Most focus on math and science. They have some sort of association with a Turkish imam named Fethullah Gulen. The New York Times wrote a front-page story about the cleric a few months ago. The Gulen schools have occasionally become involved in controversy having to do with audits and ties to Turkey...

Louisiana Voucher Program Includes Schools That Teach Creationism, Reject Evolution

This from The Huffington Post:
Public dollars in Louisiana's landmark new voucher program will go toward sending children to schools that teach creationism and reject evolution, the Associated Press reports.

Under the new initiative, the most sweeping voucher program in the country, tens of millions of taxpayer dollars will be shifted from public schools to pay private schools, private businesses and private tutors to educate students across Louisiana.

The program is the cornerstone of Republican Gov. Bobby Jindal's bold effort to reform public education in the state. Critics are concerned about funding and fairness -- vouchers would cover the full cost of tuition at more than 120 private schools, including small, Bible-based church schools. Jindal says the program will spur school competition and expand parental choice.

Several of those religious schools that will be receiving public funds to take in new students from public schools also teach curricula that question the age of the universe, defying scientific evidence and theory and promote religious doctrine that "challenges the lessons central to public school science classrooms," according to the AP.

"What they're going to be getting financed with public money is phony science. They're going to be getting religion instead of science," Barbara Forrest, a founder of the Louisiana Coalition for Science, told AP.

Proponents of vouchers say that the program expands horizons for students stuck in troubled schools. Opponents point out that vouchers erode public schools by pulling funding out of the system and violate the separation of church and state by sending public dollars to patriarchal private schools. Voucher programs also have yet to yield improvements in student test scores.

"Almost all the voucher schools are religious schools," Lance Hill, executive director of the Southern Institute for Education and Research told Reuters. "And many use an evangelical curriculum that teaches that humans walked the earth 6,000 years ago with dinosaurs. Do I, as a taxpayer, want my taxes to support that as a proper education in science?"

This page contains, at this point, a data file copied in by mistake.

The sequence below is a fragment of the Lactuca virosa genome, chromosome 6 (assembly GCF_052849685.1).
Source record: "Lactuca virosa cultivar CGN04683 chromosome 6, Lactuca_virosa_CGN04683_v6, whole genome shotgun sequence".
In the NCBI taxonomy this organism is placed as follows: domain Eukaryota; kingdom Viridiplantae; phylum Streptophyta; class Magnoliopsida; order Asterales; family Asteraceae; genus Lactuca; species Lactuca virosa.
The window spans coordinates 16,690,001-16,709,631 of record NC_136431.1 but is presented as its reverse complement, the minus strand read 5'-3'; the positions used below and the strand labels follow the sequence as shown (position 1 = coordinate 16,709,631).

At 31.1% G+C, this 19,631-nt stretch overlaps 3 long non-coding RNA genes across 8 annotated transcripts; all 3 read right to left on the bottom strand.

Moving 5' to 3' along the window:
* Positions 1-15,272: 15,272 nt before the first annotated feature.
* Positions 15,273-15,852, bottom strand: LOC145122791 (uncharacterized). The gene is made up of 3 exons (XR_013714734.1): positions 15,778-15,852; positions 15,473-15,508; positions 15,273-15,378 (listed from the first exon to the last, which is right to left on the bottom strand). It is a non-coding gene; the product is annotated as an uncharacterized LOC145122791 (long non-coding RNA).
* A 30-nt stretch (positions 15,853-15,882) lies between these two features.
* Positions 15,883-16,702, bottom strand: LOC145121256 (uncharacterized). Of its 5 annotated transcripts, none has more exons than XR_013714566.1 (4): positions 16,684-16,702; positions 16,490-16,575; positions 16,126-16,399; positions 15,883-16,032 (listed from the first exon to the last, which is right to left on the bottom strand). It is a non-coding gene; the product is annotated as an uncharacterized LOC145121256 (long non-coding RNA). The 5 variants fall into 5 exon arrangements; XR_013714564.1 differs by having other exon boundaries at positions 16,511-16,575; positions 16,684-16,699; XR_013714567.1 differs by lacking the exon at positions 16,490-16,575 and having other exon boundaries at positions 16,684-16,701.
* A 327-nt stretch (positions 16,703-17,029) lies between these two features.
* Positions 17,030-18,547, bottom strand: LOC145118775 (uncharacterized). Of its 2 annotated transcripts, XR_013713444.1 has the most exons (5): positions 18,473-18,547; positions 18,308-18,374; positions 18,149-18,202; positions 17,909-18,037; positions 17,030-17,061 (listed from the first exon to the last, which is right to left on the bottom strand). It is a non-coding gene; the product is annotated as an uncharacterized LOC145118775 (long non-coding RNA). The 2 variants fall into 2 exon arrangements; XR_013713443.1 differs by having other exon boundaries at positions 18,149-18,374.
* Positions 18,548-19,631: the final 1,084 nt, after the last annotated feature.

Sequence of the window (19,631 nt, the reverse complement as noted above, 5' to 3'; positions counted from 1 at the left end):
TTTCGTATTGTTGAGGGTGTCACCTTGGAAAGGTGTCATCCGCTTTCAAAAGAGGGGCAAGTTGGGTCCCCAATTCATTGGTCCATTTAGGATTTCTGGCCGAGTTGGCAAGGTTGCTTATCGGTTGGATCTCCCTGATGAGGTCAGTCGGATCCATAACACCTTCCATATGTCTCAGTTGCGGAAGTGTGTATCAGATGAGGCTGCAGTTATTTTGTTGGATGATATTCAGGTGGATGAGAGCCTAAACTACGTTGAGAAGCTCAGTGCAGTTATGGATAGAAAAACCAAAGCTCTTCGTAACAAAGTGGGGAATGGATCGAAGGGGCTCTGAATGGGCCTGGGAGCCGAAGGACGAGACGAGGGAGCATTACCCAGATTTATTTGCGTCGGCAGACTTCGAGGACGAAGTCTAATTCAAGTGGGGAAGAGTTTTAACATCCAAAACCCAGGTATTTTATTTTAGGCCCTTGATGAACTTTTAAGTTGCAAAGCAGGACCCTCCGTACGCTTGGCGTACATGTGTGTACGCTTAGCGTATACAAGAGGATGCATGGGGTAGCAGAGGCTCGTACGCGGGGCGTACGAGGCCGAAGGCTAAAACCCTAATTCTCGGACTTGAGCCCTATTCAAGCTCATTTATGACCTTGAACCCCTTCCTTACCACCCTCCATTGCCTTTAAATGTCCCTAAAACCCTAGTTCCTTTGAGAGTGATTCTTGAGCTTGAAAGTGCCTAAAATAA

One school participating in Louisiana's program notes that its students "will be expected to defend creationism through evidence presented by the Bible versus traditional scientific theory." Refusing to teach evolution also isn't grounds for rejecting a school from the voucher program.

In 1987, the Supreme Court struck down a law mandating that "creationism" be taught equally with evolution in public school classrooms, noting that the legislation was an effort to promote religious doctrine.

Louisiana's voucher program passed through the state legislature amid heated debate, particularly as lawmakers objected to funding an Islamic school despite approving of support for Christian schools. Republican Rep. Valarie Hodges also retracted her support for the program this month after realizing the money could be applied to Muslim schools.

The state's teachers' unions, the Louisiana School Boards Association and many school districts have filed lawsuits to block the program.

KET Invites Student Videos of Election 2012

KET School Video Project: Election 2012

KET is inviting Kentucky K-12 students, classes, organizations, and clubs to upload a video and enter a drawing for a video production prize package!

Videos uploaded by October 1 could be featured on "Student Voices, Election 2012." This special edition of Education Matters is scheduled to air on KET October 11 at 8:00/7:00 pm CT, right before live coverage of the vice-presidential debate at Centre College.

"Student Voices" will feature a panel of high school students discussing election-year issues that affect young people. KET says,
We're looking for well-produced videos about one to three minutes in length on topics that address student concerns and opinions related to the election. We hope to use several of these videos in the program.
For example, students might zero in on a single issue, such as college loans or the job market, and share their perspective. The videos could take the form of debates, opinion pieces, video diaries, or ....? Students can use their skill and creativity to make the videos interesting and relevant.
On November 1st, KET will be giving away video production software and equipment including: a copy of Adobe Premiere Elements 10 editing software, a Smith-Victor tripod, a Canon HF-R20 camcorder, a portable greenscreen background, a softbox 3-light kit, a Shure microphone and cable, and an iPad teleprompter! It's a complete video production kit including what you need for greenscreen effects, so send us some video and win a great set of gear!